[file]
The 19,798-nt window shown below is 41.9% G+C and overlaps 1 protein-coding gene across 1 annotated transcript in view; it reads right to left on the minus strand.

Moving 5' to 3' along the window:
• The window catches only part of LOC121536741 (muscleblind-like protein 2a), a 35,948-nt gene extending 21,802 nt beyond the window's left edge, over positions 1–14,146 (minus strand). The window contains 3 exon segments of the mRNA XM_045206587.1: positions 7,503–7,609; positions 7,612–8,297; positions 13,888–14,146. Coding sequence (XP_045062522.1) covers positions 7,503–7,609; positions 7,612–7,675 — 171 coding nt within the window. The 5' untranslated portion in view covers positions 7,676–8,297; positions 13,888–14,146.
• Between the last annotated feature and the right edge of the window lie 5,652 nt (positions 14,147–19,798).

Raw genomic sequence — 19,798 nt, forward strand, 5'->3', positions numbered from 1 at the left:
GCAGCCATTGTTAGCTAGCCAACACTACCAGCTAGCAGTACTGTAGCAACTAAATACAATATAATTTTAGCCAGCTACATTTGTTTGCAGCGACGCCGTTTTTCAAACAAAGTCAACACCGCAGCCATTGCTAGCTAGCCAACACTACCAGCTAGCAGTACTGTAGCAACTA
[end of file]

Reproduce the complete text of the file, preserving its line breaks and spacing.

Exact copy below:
The 19,798-nt window shown below is 41.9% G+C and overlaps 1 protein-coding gene across 1 annotated transcript in view; it reads right to left on the minus strand.

Moving 5' to 3' along the window:
• The window catches only part of LOC121536741 (muscleblind-like protein 2a), a 35,948-nt gene extending 21,802 nt beyond the window's left edge, over positions 1–14,146 (minus strand). The window contains 3 exon segments of the mRNA XM_045206587.1: positions 7,503–7,609; positions 7,612–8,297; positions 13,888–14,146. Coding sequence (XP_045062522.1) covers positions 7,503–7,609; positions 7,612–7,675 — 171 coding nt within the window. The 5' untranslated portion in view covers positions 7,676–8,297; positions 13,888–14,146.
• Between the last annotated feature and the right edge of the window lie 5,652 nt (positions 14,147–19,798).

Raw genomic sequence — 19,798 nt, forward strand, 5'->3', positions numbered from 1 at the left:
GCAGCCATTGTTAGCTAGCCAACACTACCAGCTAGCAGTACTGTAGCAACTAAATACAATATAATTTTAGCCAGCTACATTTGTTTGCAGCGACGCCGTTTTTCAAACAAAGTCAACACCGCAGCCATTGCTAGCTAGCCAACACTACCAGCTAGCAGTACTGTAGCAACTA